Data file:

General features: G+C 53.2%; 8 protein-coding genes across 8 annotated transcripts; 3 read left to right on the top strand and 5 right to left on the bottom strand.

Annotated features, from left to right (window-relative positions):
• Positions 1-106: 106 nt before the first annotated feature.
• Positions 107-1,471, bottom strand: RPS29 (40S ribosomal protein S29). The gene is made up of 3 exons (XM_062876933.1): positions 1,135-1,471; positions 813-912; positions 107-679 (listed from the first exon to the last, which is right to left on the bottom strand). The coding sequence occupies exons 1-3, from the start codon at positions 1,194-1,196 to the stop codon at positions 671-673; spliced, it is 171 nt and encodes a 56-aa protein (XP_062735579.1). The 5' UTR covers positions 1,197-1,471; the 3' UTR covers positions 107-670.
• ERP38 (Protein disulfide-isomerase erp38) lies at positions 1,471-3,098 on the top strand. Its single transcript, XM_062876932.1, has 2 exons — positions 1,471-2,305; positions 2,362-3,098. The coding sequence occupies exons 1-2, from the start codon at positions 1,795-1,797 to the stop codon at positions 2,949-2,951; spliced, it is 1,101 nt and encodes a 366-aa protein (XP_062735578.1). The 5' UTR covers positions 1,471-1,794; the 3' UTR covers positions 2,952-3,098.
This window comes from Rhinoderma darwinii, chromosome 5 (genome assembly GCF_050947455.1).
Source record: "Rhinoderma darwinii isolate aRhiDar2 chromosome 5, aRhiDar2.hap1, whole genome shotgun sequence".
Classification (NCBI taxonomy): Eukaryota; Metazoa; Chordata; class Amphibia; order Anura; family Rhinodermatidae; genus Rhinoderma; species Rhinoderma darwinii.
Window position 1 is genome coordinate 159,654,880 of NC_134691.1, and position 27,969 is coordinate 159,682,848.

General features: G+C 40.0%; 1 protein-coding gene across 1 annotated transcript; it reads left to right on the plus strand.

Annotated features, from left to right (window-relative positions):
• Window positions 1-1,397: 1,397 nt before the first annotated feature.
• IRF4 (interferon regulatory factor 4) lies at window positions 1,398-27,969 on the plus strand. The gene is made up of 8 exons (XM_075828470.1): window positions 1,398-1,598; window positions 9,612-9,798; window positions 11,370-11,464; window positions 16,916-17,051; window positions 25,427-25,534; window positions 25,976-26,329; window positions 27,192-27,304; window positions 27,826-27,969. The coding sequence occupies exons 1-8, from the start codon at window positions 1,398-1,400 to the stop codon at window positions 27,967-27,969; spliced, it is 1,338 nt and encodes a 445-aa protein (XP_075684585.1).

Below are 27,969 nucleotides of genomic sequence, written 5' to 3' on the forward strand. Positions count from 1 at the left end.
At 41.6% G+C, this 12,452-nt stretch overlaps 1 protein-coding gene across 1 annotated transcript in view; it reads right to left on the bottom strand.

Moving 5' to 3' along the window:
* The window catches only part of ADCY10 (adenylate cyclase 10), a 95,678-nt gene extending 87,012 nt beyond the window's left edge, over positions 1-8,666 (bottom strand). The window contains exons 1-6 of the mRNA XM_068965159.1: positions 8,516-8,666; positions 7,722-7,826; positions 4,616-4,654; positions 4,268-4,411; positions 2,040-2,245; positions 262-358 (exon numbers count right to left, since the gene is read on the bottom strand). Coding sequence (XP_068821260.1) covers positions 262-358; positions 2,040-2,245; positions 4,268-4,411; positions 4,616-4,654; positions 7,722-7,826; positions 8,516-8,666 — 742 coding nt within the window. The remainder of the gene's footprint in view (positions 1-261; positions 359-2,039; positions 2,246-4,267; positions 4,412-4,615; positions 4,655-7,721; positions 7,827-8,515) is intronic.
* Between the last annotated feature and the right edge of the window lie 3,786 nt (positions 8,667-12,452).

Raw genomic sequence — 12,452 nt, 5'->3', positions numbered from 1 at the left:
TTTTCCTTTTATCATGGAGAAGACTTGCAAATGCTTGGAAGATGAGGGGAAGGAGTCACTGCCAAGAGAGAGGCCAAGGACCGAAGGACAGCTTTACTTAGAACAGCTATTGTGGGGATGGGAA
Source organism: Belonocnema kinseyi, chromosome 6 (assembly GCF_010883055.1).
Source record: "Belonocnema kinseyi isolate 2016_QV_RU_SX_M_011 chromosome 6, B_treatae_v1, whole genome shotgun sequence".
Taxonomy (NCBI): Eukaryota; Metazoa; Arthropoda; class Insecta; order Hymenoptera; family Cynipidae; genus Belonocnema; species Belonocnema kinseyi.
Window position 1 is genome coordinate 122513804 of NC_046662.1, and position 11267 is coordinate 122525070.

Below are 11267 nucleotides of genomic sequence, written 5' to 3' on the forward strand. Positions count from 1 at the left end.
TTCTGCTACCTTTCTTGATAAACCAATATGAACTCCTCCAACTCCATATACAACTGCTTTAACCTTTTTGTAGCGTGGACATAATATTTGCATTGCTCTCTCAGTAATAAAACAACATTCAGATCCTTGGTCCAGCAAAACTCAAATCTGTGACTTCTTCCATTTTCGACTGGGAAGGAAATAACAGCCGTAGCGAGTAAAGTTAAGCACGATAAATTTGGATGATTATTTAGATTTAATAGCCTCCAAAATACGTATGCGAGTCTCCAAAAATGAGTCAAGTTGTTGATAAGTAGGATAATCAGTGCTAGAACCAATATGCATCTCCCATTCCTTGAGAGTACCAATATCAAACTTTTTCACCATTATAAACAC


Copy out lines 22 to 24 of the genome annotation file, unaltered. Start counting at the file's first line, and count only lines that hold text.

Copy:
Source record: "Belonocnema kinseyi isolate 2016_QV_RU_SX_M_011 chromosome 6, B_treatae_v1, whole genome shotgun sequence".
Taxonomy (NCBI): Eukaryota; Metazoa; Arthropoda; class Insecta; order Hymenoptera; family Cynipidae; genus Belonocnema; species Belonocnema kinseyi.
Window position 1 is genome coordinate 122513804 of NC_046662.1, and position 11267 is coordinate 122525070.